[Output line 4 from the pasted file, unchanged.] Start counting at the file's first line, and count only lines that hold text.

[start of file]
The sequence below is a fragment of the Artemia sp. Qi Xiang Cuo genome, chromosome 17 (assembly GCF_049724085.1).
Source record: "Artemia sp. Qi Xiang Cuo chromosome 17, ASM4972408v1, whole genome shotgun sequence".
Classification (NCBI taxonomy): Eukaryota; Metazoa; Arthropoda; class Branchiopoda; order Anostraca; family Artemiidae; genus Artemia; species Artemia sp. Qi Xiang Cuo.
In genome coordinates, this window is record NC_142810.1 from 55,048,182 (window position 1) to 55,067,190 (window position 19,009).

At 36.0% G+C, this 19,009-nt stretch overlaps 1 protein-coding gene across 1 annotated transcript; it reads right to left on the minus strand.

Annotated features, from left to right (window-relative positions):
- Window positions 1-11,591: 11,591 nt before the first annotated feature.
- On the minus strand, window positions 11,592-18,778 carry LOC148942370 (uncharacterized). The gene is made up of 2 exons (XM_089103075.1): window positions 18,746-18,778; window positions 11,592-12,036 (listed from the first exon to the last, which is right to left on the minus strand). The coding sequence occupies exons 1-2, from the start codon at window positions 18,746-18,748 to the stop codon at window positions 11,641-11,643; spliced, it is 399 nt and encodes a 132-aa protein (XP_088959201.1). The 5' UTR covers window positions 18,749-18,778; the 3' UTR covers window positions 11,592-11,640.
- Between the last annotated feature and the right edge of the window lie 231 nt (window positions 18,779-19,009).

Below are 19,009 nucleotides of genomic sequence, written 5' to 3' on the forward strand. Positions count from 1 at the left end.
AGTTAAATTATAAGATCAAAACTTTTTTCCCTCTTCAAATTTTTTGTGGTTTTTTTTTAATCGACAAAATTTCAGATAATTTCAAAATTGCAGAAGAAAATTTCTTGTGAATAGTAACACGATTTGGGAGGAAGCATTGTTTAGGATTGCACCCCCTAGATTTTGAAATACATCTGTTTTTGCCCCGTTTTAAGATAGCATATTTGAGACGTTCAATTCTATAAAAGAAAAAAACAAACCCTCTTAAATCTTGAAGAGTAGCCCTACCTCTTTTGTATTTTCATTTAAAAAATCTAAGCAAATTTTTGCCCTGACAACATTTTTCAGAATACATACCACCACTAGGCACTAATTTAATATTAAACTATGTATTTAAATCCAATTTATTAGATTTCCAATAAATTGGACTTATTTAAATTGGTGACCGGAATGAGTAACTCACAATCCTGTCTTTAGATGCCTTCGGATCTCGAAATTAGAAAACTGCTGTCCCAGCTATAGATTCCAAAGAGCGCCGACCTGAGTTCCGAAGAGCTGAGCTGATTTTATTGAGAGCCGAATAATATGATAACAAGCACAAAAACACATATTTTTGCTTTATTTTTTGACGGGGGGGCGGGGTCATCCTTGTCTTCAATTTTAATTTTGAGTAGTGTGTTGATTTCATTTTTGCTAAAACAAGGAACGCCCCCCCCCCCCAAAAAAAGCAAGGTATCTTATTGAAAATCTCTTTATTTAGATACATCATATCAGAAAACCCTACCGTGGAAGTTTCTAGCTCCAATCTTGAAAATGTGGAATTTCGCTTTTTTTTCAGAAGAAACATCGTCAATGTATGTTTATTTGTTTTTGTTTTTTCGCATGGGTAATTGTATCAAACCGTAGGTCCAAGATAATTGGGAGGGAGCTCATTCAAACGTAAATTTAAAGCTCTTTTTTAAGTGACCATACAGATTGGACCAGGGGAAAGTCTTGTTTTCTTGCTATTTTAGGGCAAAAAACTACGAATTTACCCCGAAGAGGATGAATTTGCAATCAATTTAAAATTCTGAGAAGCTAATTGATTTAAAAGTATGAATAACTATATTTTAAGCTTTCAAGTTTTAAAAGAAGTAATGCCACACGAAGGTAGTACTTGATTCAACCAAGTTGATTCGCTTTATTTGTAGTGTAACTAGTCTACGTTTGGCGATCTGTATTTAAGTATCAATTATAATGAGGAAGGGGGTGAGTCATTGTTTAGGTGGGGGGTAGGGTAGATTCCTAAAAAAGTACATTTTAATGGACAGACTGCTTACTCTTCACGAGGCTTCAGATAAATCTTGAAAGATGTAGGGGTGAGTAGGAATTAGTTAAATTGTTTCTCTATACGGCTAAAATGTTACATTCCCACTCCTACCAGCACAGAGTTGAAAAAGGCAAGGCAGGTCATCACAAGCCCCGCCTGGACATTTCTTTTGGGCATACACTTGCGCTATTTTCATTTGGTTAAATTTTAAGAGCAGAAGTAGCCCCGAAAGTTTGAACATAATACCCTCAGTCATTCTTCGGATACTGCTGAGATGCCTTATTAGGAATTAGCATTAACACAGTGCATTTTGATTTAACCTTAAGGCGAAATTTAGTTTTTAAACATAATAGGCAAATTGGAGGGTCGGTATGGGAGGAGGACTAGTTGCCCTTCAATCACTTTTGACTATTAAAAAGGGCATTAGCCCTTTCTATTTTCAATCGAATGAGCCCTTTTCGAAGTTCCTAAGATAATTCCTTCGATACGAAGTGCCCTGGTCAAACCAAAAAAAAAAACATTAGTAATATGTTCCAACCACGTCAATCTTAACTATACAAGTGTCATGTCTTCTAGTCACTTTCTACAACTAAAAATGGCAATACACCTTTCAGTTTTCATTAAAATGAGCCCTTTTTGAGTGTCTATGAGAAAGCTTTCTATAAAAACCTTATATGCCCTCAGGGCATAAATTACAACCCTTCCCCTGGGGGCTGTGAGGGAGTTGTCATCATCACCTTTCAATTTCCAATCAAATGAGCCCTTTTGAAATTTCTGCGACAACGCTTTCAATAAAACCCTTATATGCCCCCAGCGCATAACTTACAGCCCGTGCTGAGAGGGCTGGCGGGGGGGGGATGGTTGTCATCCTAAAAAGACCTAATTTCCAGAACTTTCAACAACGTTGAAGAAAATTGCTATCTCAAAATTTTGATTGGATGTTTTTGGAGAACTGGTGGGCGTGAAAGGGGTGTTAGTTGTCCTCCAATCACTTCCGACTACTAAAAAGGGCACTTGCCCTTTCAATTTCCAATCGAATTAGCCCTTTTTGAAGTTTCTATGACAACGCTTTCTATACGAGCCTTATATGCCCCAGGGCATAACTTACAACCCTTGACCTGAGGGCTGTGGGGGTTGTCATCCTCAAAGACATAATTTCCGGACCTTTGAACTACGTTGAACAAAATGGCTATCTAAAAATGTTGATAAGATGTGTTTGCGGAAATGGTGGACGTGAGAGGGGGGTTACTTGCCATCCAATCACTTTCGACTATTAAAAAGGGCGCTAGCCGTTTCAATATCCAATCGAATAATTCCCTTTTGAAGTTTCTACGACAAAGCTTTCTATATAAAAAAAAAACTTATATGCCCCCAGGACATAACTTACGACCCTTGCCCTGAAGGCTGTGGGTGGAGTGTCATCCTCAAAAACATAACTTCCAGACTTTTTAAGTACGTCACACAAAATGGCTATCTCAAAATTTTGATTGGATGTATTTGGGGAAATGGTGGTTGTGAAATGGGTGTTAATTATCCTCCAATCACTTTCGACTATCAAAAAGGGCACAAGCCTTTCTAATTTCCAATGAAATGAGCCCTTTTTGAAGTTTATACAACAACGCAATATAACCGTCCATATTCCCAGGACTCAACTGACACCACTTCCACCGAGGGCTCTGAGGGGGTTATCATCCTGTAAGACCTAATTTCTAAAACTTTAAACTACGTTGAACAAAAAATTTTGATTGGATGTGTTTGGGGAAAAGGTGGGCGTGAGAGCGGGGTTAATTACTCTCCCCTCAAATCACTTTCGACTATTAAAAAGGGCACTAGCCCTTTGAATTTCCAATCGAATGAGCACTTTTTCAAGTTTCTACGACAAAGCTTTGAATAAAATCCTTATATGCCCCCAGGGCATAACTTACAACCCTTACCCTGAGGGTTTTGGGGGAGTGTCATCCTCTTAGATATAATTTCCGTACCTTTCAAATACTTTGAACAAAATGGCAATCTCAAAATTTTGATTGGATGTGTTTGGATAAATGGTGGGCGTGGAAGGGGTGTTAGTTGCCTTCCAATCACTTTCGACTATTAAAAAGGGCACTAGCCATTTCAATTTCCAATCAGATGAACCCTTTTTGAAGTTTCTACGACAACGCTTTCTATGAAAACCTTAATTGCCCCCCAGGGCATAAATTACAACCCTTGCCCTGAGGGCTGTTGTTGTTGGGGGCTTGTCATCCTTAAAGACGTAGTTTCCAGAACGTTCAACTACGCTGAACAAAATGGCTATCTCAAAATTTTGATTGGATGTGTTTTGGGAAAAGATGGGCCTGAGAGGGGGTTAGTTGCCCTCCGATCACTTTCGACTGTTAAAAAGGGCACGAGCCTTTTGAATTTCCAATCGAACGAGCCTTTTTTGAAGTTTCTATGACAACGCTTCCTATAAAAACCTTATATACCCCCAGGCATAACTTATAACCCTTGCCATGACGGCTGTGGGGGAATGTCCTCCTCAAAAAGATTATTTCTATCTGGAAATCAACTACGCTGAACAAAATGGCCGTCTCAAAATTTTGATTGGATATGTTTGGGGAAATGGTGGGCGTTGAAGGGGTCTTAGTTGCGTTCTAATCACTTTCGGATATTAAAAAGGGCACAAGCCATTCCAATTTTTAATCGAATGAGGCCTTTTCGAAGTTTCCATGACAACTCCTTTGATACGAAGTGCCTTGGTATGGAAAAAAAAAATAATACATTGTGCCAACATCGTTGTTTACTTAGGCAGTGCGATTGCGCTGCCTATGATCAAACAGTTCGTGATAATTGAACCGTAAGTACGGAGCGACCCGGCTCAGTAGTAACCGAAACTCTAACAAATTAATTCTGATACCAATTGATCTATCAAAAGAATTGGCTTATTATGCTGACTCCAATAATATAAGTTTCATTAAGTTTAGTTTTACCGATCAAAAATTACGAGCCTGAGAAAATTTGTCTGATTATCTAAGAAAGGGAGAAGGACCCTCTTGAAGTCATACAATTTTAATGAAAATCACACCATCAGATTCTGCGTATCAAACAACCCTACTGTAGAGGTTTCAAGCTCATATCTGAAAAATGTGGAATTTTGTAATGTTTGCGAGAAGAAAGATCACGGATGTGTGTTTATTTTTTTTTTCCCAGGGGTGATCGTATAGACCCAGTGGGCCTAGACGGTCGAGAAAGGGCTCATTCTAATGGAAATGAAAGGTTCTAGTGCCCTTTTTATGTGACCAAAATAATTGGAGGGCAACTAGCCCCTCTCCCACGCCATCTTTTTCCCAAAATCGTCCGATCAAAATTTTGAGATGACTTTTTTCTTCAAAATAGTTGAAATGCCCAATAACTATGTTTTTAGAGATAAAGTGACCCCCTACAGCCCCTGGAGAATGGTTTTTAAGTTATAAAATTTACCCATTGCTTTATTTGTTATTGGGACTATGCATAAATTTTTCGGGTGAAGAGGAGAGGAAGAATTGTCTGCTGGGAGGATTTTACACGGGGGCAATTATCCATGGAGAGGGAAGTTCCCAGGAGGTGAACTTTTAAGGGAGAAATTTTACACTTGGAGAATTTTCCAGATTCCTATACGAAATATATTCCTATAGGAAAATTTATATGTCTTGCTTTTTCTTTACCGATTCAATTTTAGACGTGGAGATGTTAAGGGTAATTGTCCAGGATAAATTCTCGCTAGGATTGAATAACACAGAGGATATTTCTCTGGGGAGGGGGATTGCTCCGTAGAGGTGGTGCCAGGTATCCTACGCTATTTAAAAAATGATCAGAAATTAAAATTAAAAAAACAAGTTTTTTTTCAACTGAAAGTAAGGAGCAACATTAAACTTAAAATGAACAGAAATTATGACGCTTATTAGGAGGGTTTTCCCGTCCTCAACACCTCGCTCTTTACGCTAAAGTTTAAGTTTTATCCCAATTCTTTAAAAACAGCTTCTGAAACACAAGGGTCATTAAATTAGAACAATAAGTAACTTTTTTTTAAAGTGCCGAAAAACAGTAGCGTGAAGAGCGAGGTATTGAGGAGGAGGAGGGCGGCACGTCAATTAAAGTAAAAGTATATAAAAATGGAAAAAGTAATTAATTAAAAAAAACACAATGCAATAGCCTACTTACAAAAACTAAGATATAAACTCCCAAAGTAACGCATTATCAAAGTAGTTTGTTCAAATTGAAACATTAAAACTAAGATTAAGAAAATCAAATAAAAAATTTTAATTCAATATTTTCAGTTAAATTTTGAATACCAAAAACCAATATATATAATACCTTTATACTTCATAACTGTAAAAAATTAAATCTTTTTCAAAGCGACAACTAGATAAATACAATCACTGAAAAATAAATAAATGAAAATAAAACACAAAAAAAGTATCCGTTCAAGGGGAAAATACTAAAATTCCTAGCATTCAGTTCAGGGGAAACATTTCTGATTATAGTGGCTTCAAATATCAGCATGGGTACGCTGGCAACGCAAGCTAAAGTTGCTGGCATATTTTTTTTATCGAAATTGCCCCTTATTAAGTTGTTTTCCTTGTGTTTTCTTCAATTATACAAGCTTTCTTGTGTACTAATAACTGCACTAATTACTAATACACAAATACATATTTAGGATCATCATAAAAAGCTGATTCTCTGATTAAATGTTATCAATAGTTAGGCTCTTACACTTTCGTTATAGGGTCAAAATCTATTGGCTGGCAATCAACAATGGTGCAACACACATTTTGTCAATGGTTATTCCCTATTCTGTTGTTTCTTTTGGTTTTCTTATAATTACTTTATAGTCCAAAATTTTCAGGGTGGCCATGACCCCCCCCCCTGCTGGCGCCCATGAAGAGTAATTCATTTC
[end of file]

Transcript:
In genome coordinates, this window is record NC_142810.1 from 55,048,182 (window position 1) to 55,067,190 (window position 19,009).